My approach to diversity is rooted in cultural humility, intersectionality, and a growing awareness of dynamics of power and privilege. Cultural humility requires adopting an other-oriented yet self-reflective stance and expressing respect for others’ identities (Hook et al., 2013). I believe an essential starting point for cultural humility is an acknowledgment of individuals’ intersectional identities and how these identities interplay with power and privilege.
The goal of my work is to improve quality of life and eliminate health disparities for families facing unique stressors. In my research, clinical work, teaching, and service, I have worked with individuals representing a wide range of socioeconomic, ethnic, racial, spiritual, political, age, gender, and sexual identities. I seek to understand the impact of identity and context on health outcomes. In all domains, I conduct my work through a lens of social justice, and I strive to maintain an awareness of societal systems of power and privilege and their impact on health and well-being. I am committed to pursuing equity, justice, and inclusion among under-resourced and historically marginalized individuals and communities from a range of backgrounds.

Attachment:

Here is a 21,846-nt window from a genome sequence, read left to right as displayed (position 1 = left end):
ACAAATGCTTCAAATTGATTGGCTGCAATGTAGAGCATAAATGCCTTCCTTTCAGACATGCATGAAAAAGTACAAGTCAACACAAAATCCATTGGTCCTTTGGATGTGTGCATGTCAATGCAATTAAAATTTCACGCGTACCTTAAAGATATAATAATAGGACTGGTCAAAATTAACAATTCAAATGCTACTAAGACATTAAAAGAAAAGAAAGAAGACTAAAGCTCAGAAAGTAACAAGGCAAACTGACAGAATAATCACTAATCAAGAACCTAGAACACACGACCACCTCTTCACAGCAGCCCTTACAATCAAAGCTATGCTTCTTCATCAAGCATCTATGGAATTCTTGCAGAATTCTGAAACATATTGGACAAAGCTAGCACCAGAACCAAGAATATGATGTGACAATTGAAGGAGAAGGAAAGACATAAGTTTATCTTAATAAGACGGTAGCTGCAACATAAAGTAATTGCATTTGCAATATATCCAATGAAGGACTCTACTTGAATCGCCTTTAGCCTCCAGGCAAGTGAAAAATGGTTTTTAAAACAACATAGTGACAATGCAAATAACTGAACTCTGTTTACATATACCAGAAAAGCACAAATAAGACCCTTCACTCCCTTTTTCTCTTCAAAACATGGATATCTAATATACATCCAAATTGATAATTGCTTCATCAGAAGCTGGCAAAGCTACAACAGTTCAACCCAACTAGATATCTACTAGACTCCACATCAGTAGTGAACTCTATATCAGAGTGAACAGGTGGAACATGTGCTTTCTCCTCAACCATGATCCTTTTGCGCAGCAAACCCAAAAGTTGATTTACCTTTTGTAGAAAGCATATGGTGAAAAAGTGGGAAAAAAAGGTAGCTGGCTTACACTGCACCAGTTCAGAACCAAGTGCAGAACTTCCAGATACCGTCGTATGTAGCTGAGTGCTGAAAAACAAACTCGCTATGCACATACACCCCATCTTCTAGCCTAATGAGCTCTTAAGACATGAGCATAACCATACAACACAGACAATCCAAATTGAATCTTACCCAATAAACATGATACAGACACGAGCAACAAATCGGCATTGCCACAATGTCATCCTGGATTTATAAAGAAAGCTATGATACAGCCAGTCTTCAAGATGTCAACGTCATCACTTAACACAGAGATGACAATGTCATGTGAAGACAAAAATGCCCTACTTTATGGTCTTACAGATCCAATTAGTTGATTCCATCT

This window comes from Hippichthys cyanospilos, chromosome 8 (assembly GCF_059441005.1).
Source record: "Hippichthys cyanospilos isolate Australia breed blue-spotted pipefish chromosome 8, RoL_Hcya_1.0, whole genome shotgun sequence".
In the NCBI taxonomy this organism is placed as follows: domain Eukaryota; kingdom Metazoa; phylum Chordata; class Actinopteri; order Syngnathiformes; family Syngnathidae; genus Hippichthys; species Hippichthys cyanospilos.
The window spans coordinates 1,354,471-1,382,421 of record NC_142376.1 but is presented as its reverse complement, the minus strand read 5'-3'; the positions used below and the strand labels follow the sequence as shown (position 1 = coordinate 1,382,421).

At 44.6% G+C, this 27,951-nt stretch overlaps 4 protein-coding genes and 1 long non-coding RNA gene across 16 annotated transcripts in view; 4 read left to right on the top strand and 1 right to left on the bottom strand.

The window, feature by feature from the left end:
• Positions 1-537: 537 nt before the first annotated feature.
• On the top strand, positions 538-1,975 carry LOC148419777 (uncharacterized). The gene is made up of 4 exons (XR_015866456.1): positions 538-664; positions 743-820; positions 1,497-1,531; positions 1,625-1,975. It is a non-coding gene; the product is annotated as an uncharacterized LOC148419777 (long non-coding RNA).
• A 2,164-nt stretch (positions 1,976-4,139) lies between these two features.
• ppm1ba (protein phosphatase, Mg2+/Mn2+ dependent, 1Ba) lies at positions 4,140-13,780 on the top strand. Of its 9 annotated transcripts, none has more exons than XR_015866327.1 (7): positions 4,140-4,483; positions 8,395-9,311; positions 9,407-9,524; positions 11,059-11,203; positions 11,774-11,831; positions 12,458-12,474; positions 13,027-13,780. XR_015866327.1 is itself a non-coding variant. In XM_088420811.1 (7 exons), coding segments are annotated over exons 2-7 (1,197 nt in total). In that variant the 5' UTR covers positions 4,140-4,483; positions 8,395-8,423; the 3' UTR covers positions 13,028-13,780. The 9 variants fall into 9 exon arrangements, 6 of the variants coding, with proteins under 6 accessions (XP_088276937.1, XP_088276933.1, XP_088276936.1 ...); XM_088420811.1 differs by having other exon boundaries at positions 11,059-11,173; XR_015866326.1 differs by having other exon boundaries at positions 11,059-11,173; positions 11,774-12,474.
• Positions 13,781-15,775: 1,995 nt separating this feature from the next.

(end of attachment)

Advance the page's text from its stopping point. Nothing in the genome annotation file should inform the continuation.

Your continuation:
Service Work Related to Diversity and Multiculturalism
Chief Postdoc Representative, Internship Diversity Training Committee, Charleston Consortium Internship (2019-present)
Member, Multiculturalism Assessment Working Group, National Crime Victims Research and Treatment Center, Medical University of South Carolina (2020)
Member, Clinic Diversity Committee, Georgia State University (2012-2019)
Outreach Coordinator, Clinic Diversity Committee, Georgia State University (2016-2017)
Co-Chair, Clinic Diversity Committee, Georgia State University (2014-2016)
Workshop Facilitator, “Diversifying Psychology” Session, Graduate Training in Psychology: Getting In and Succeeding, Georgia State University (2016)